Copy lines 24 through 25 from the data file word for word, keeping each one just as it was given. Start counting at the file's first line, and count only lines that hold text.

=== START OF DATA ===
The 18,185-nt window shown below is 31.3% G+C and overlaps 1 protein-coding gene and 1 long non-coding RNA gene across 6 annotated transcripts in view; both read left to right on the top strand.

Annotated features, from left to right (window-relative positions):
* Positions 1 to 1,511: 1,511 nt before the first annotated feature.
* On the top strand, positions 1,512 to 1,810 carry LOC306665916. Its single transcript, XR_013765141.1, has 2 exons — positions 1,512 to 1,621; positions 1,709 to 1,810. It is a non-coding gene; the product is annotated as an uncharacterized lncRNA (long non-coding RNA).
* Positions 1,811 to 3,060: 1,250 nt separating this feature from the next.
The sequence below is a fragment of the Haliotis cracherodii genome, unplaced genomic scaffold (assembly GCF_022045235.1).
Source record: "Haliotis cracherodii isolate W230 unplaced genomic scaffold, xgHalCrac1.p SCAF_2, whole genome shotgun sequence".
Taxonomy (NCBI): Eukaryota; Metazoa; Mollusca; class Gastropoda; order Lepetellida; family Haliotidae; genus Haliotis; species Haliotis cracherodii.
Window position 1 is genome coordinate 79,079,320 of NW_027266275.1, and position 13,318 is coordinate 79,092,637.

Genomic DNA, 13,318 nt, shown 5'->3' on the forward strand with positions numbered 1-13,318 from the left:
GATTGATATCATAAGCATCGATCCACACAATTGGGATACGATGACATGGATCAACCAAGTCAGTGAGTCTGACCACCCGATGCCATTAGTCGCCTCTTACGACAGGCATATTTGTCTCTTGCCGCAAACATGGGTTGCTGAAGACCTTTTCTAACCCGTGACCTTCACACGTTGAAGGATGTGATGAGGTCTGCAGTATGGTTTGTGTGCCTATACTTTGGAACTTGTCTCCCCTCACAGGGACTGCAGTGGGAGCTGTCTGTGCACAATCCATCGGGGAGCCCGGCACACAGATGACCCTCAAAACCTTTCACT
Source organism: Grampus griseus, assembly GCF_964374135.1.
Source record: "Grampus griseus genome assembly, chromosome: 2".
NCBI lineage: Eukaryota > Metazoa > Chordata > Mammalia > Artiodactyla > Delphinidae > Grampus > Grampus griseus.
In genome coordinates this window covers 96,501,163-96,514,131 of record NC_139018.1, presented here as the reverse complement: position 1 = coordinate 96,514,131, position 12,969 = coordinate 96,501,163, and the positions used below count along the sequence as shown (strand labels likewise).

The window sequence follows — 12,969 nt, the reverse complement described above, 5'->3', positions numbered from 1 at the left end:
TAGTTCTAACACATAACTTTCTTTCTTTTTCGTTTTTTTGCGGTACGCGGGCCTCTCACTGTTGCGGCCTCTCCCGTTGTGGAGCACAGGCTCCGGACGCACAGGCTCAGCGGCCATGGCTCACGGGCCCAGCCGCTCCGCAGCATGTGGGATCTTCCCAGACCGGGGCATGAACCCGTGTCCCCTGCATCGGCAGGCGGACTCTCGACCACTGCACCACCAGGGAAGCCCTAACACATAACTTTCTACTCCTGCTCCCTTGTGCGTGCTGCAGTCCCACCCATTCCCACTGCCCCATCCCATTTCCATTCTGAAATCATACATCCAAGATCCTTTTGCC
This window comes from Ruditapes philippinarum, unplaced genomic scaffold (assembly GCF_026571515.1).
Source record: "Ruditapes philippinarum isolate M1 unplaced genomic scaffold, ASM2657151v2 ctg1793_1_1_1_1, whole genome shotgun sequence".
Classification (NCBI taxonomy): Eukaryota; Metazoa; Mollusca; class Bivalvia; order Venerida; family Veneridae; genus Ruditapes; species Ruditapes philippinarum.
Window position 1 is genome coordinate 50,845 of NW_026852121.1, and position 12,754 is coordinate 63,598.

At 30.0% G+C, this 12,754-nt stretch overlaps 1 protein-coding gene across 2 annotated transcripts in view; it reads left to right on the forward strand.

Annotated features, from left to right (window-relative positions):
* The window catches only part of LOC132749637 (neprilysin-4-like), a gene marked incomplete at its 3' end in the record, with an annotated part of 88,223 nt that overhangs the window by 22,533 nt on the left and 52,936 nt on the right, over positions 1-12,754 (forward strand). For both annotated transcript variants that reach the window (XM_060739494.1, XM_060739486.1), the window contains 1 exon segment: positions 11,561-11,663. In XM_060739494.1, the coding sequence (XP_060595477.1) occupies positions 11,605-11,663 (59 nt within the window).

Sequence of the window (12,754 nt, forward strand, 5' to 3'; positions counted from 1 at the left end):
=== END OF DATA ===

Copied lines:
* The window catches only part of LOC132749637 (neprilysin-4-like), a gene marked incomplete at its 3' end in the record, with an annotated part of 88,223 nt that overhangs the window by 22,533 nt on the left and 52,936 nt on the right, over positions 1-12,754 (forward strand). For both annotated transcript variants that reach the window (XM_060739494.1, XM_060739486.1), the window contains 1 exon segment: positions 11,561-11,663. In XM_060739494.1, the coding sequence (XP_060595477.1) occupies positions 11,605-11,663 (59 nt within the window).

Sequence of the window (12,754 nt, forward strand, 5' to 3'; positions counted from 1 at the left end):